Our visit to Xi*an provided an opportunity to explore the history and culture of China. While the emphasis was on the famous terracotta warriors and the Tang Dynasty pageantry, I was most impressed and depressed by the modern-day Xi*an. I had an opportunity to jog around the Old City wall and was impressed by the early morning activities taking place in the various pocket parks alongside the wall. Each section had its own distinct activity 每 tai chi, sword dancing, yoga, aerobics, badminton, etc. 每 all being undertaken by mostly senior citizens. How I wished our country had such a vital and active citizenry. Maybe our health care costs would not be so high.

Part of our visit was to a local orphanage. I was particularly interested in this as my 12-year old god-daughter was adopted from a Chinese orphanage. This one, however, did not do adoptions and as a result had not benefited from the financial largess of American families. The staff was very attentive and loving to the children but sorely lacking in resources. The orphanage was located adjacent to an open air market which reeked on the stench from rotting fruit and vegetables the residue of which had polluted the lake in a once beautiful park. It was quite sad to see the squalor knowing of the opulence in the coastal cities.

But what impressed me the most was our visit to Shanghai. While Shanghai has always had a long history of involvement with the West and Western culture, it is the poster child for the modern China. Tall skyscrapers in every direction, mag-lev trains to the airport, and a football field size model of the City showing future development plans. Our group went out to the New Market area of Shanghai one night and I felt as if we were at the Third Street Promenade in Santa Monica. There were young Chinese men and women enjoying a night on the town and all that Western culture had to offer.

In the past Shanghai was a separate city surrounded by ten rural counties. One of those was Pudong which has become a part of urban Shanghai. Another is Song Jiang or The Hope-Arising Place as described in the brochure. While a city has existed in Song Jiang (Dr. Wang lived and attended school in the Song Jiang as a child), the plans include constructing a 60 square kilometer city supporting a population of 500,000. The old city would preserve the history and culture of the area while the new city will be of European style.

Transportation access is an essential part of the future plans. The new city is adjacent to a major highway and is linked to Shanghai by railway and light rail transit.

The plan for the district has been laid out sections. There was an industrial zone, the first of its kind at a municipal level, which has attracted 400 foreign enterprises with a total investment of 5 billion USD. Within the industrial zone is an export processing zone which ranks first in China among 38 similar export processing zones. One local computer company exported 880 million USD in equipment in one year.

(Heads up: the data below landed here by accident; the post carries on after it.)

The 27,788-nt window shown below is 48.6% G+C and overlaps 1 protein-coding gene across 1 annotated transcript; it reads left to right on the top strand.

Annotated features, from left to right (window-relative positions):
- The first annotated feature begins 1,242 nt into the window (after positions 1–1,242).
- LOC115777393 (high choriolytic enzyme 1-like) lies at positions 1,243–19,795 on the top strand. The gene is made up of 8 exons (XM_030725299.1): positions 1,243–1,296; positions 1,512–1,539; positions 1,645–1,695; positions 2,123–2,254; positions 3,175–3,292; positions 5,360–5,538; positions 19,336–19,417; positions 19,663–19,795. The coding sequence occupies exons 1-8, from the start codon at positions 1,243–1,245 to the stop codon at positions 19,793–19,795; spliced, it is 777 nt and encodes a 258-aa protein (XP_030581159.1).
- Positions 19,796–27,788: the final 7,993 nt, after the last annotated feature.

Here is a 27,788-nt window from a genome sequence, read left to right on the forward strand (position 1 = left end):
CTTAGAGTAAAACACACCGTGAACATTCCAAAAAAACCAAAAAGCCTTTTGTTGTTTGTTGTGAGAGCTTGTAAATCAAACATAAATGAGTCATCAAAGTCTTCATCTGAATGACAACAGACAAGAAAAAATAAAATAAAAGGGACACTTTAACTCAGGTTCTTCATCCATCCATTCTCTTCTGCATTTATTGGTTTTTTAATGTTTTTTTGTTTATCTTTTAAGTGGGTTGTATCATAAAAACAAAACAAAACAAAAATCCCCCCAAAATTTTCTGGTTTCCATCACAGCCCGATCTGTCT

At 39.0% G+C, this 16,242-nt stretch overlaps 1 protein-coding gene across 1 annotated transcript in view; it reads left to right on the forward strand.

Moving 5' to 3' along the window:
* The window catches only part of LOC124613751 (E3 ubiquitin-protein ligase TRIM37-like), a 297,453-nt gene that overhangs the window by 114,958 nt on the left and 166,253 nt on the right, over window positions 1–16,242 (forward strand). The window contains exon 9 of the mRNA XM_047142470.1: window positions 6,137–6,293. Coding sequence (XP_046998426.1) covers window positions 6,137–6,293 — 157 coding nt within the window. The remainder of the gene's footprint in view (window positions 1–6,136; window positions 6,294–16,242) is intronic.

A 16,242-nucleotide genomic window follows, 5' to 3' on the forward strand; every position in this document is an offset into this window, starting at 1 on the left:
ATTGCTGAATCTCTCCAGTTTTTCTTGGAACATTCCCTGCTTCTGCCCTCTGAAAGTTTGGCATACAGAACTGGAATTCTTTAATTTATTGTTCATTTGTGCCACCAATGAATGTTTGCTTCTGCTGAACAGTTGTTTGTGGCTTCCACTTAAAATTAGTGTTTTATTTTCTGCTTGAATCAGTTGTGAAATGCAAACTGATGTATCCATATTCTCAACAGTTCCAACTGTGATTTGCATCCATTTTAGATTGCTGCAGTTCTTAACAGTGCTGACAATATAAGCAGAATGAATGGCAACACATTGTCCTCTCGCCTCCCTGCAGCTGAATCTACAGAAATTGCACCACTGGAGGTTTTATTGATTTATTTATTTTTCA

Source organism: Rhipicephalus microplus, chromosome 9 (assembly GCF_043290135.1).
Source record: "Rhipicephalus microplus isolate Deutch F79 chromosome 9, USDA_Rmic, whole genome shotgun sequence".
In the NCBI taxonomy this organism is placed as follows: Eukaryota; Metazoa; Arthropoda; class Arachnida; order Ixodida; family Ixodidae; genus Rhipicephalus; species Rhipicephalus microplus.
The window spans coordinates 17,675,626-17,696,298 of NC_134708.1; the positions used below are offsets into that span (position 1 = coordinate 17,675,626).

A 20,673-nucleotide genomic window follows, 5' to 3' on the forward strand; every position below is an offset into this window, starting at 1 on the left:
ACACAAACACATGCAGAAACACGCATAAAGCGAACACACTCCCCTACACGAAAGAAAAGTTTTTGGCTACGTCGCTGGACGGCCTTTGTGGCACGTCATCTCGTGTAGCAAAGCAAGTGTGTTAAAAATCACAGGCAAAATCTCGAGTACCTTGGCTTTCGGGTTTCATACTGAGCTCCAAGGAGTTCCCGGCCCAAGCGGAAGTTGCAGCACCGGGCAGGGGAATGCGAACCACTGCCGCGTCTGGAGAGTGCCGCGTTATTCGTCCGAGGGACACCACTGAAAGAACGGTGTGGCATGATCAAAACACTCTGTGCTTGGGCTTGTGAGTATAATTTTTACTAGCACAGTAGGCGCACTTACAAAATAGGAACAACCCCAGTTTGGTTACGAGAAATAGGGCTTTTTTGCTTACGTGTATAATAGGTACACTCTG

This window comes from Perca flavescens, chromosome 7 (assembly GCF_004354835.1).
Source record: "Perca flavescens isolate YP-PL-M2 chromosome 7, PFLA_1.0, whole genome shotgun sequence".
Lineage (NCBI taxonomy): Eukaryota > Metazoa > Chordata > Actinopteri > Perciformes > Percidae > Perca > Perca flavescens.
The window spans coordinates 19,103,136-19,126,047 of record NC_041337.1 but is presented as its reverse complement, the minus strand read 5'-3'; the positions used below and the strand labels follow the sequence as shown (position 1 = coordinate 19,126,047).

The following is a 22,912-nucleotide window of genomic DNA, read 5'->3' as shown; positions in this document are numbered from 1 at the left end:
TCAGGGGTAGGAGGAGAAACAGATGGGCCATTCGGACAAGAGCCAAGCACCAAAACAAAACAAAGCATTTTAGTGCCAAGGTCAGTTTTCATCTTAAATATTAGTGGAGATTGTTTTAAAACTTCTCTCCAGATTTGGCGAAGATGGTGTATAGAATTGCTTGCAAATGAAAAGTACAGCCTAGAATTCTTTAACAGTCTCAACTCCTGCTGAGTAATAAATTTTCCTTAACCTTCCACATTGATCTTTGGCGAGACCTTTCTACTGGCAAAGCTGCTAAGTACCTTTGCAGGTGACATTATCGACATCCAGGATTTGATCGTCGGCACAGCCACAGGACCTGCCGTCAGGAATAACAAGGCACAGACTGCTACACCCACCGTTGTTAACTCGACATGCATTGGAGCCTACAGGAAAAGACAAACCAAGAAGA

Another zone is an agricultural zone which runs a pollution-free farm produce demonstration project. Another zone is the science and technology zone which has become a high-tech incubator as well as the manufacturing site for the world*s largest computer chip maker.

Most impressive, however, was the University City section. Currently there are six major universities located on site, each specializing in a particular field of study, and serving a student population of 100,000. One focuses on international studies, one on foreign trade, one on accounting, one on languages, one on engineering and science, one on politics and law, etc. The cost of tuition is subsidized by the government so that students pay about 300 USD a year to attend. Students are able to attend classes at any of the universities and can construct a personalized curriculum. How I wished we could get our act together in the U.S. and place an emphasis on education like the Chinese are doing. They really know how to make ※No Child Left Behind§ a reality.

We had a chance to tour a model home in the European Thames Village. It was a two-story Tudor style home with three-bedrooms, two baths, a modern kitchen and a two-car garage. Selling price was 500,000 USD. We were told it had increased in value three-fold in the last five years. My only regret was not visiting here five years ago.

So in conclusion, I was further impressed with the history and culture of China and came away with a greater appreciation of the country and its accomplishments, it was the future of China that left me in awe. The Chinese have a clear sense of where they are headed and what they need to do to get there that is lacking in the United States. Their emphasis on educational achievement is indicative of the seriousness of their efforts to make the 21st Century the Chinese Century.

I look forward to watching their progress with keen interest, admiration, caution and concern.